0. v1 ) ˆ ë1 ã(v1 . . v2 ) . (2) there exists a CG-module V with character ÷. 0X Let â(v1 . and a non-zero Ginvariant symmetric bilinear form on V . v1 ) ˆ x. Moreover. We can now relate bilinear forms to the question of whether or not a given character of G can be realized over R. The following two conditions are equivalent: (1) ÷ can be realized over R. for all i.11 Theorem Let ÷ be an irreducible character of G. v1 ) ˆ 0X Therefore. v) ˆ â1 (u. v2 ) . w) ˆ 0 for all v P V g. w) .Real representations 271 Proof Theorem 23.7). then W is non-zero. Therefore V is a reducible RG-module. and is an RG-submodule of V by Proposition 23. v n of V such that â1 (v i . v) À â(u.8 supplies us with a G-invariant symmetric bilinear form â1 on V such that â1 (w. there is a basis v1 . 0. v2 ) ˆ 1 À â(v2 . j if i Tˆ j.9. so is ã. . . x so W Tˆ V. 23. v P V )X x Since â and â1 are G-invariant symmetric bilinear forms on V. 1 ã(v2 . 0 for all non-zero w P V X By a general result on bilinear forms (see Exercise 23. . v j ) ˆ 0 and â1 (v i . . v j ) ˆ â(v i . v i ) ˆ 1 â(v1 . and de®ne ã by 1 ã(u. €n But for all v ˆ iˆ1 ë i v i P V (ë i P R). if we de®ne W ˆ fw P V : ã(v. v) (u. v1 ) . â(v2 . we have ã(v.

6(2) that ÷ can be realized over R. . . X X X . Then v1 . iv1 . . iv n is a basis of the RG-module VR . Notice that ~ ~ â(v1 . w) Tˆ 0. . . v P V with â(u. using the properties (23. . Let â(w. v n of V. By Theorem 23. v n . . u ‡ v) ˆ â(u. As explained earlier. iv1 ) ˆ À1X Therefore VR is a reducible RG-module. . Since â(u ‡ v. vW) (u. Conversely. suppose that ÷ can be realized over R. This establishes that (2) implies (1) in the theorem. v1 ) ˆ 1 and â(iv1 . by Proposition 23. X X X .12). u k ) jˆ1 kˆ1 jˆ1 kˆ1 . ìk uk ˆ ë j ì k ã(u j . w2 . . we have (23X12) (w1 ‡ w2 )W ˆ w1 W ‡ w2 W. It now follows from Proposition 23. and let U be an RG-module with character ÷. and suppose that â is a non-zero G-invariant symmetric bilinear form on V. . v) ‡ 2â(u. Let V be a CG-module with character ÷. De®ne a function W from VR to V by n n n ˆ ˆ ˆ W: ë jv j ‡ ì j (iv j ) 3 (ë j ‡ iì j )v j (ë j . ” De®ne ã on V by 2 n 3 n n n ˆ ˆˆ ˆ ” ã ë j u j. u) ‡ â(v. v) ˆ the real part of â(uW. ì j P R)X jˆ1 jˆ1 jˆ1 Then W is a bijection. all ë P R and all g P G. There exist u. w) ˆ z and v1 ˆ z À1a2 w. v P VR )X ~ You can readily check. (v g)W ˆ (vW) gX ~ Now de®ne a function â on ordered pairs of elements of VR by ~ â(u.10. there exists w P V with â(w. u n be a basis of U. Then â(v1 . u) Tˆ 0. and for all w1 . . u n . v1 ) ˆ 1X Extend v1 to a basis v1 . v) ˆ â(v. Let u1 .8. and let V be the vector space over C with basis u1 . v P VR . (ëv)W ˆ ë(vW).272 Representations and characters of groups Proof We ®rst show that (2) implies (1). there is a non-zero Ginvariant symmetric bilinear form ã on U. . that â is a Ginvariant symmetric bilinear form on VR . v). V is a CG-module (with u i g de®ned as for U).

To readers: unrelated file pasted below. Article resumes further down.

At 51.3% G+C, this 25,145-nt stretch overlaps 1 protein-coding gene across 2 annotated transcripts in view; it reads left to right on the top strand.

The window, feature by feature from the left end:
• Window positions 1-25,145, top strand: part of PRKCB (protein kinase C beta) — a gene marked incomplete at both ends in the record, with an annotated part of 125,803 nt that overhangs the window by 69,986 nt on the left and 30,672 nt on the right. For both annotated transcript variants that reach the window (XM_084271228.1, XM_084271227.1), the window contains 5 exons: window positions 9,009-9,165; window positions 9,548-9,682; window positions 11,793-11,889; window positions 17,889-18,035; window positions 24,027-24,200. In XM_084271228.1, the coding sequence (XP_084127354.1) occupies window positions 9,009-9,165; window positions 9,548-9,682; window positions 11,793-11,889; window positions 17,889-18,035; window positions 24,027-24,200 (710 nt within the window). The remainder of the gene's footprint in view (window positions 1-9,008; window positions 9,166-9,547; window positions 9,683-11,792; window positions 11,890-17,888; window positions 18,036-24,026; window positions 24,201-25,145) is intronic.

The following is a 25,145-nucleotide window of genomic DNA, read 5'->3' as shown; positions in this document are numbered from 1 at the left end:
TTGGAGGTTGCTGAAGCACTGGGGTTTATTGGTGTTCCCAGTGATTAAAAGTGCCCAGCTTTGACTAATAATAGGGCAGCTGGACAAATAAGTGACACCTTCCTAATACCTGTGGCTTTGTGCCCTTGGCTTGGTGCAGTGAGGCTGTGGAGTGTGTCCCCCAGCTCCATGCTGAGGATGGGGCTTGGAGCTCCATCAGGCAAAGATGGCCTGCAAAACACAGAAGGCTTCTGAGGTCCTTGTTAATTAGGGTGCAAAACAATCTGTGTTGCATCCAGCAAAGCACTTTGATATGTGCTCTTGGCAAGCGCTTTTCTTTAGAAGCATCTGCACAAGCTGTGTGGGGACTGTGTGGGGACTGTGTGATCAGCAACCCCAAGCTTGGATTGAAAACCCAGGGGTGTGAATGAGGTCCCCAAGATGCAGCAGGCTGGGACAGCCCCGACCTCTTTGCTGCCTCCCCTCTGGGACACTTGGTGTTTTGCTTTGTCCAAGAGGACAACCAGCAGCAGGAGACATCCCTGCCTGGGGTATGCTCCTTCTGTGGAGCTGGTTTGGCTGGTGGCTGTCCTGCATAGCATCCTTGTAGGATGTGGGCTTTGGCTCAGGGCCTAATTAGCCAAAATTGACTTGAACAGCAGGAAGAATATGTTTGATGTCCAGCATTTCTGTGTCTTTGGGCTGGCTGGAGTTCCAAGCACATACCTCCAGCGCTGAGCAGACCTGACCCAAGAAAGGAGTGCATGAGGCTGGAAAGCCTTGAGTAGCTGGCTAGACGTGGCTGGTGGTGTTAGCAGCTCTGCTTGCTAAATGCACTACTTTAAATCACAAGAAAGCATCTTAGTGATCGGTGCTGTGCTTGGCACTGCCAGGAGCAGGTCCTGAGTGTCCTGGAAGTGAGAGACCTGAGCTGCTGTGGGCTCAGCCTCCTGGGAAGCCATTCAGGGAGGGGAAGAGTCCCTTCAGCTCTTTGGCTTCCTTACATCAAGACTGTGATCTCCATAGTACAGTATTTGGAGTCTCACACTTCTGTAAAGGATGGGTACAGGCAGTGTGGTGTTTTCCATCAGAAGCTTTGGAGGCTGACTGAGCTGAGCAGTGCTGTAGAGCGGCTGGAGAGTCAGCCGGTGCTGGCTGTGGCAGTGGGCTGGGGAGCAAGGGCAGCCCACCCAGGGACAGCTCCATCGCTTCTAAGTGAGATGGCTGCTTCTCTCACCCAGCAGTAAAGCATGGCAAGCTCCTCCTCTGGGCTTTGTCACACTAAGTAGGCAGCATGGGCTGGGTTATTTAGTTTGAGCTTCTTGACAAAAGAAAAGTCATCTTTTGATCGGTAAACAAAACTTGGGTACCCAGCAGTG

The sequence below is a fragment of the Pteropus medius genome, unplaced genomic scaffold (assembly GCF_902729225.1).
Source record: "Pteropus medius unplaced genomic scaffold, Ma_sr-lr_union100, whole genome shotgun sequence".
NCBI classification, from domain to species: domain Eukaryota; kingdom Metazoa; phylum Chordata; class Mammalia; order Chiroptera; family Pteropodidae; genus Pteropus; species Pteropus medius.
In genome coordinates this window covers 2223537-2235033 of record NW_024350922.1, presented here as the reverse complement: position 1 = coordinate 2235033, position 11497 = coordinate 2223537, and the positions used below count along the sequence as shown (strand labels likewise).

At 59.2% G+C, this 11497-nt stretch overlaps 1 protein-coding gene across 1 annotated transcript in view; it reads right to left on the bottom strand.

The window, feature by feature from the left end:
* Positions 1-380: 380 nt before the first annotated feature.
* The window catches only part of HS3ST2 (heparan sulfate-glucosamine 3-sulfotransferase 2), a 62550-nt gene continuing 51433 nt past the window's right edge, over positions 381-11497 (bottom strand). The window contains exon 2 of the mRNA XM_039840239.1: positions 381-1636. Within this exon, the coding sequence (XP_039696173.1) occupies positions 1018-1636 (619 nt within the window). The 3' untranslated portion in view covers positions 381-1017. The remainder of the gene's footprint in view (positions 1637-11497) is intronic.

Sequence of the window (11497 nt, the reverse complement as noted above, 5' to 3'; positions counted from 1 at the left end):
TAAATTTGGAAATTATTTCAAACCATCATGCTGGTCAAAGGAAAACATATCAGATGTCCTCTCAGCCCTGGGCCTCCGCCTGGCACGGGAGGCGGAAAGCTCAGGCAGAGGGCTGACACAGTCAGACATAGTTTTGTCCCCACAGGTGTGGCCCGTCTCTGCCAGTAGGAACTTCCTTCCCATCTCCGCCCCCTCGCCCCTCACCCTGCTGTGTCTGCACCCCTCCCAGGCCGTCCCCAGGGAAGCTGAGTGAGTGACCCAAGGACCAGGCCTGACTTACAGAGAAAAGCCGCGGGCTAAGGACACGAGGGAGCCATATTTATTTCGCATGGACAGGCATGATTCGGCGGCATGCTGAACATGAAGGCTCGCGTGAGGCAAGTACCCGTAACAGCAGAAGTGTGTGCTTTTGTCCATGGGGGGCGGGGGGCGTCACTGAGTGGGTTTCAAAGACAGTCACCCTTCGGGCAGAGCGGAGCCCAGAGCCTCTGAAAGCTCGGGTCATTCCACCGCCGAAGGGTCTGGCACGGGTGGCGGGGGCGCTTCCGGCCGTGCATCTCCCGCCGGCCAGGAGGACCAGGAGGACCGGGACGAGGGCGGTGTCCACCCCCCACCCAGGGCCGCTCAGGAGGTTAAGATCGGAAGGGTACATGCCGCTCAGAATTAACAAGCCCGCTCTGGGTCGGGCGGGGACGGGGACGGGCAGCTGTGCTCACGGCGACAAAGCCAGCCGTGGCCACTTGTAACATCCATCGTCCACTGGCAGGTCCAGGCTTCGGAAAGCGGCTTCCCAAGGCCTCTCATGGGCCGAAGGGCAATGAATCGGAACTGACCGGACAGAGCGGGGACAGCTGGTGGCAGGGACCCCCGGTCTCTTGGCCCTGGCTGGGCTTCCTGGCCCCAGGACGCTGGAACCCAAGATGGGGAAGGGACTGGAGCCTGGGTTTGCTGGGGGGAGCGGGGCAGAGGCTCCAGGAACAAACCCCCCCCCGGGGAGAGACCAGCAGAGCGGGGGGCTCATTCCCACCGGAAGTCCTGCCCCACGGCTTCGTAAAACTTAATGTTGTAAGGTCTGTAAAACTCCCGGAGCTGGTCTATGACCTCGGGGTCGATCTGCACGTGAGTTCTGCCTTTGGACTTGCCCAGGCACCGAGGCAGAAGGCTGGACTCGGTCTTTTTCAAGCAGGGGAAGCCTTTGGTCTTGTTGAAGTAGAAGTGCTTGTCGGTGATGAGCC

Observe that 1 ˆ h÷ 2 . Recall from Chapter 19 that ÷ 2 is the character of the CG-module V  V. where ÷ S is the character of the symmetric part of V  V. ÷iX jGj gPG Therefore. Thus (1) implies (2). . 1 G i ˆ 1. 1 G i ˆ 1. j The indicator function We now associate with each irreducible character ÷ of G a certain number.Real representations 273 ” (where ë j . 1 G i ˆ ÷( g)÷( g) ˆ h÷. then we de®ne the indicator é÷ of ÷ by V if ÷ is not a constituent of ÷ S or ÷ A . b ` é÷ ˆ 1. if ÷ is not real. if ÷ is realX Let V be a CG-module with character ÷. relating it to the internal structure of the group G. and ÷ A is the character of the antisymmetric part of V  V. 1 or À1. Note that é÷ Tˆ 0 if and only if ÷ is real. The next result gives a signi®cant property of the indicator function. b b X À1. if 1G is a constituent of ÷ A X We call é the indicator function on the set of irreducible characters of G. and the proof of the theorem is complete. then precisely one of ÷ S and ÷ A has 1 G as a constituent.13 De®nition If ÷ is an irreducible character of G. b 0. for irreducible characters ÷. and V has character ÷. We shall see later that this number tells us whether or not ÷ can be realized over R. we have @ 0. Hence if h÷ 2 . called the indicator of ÷. 2 h÷ . 23. which is always 0. if 1 G is a constituent of ÷ S . ì k P C). and ÷2 ˆ ÷S ‡ ÷ A . Then ã is a non-zero G-invariant symmetric bilinear form on the CG-module V.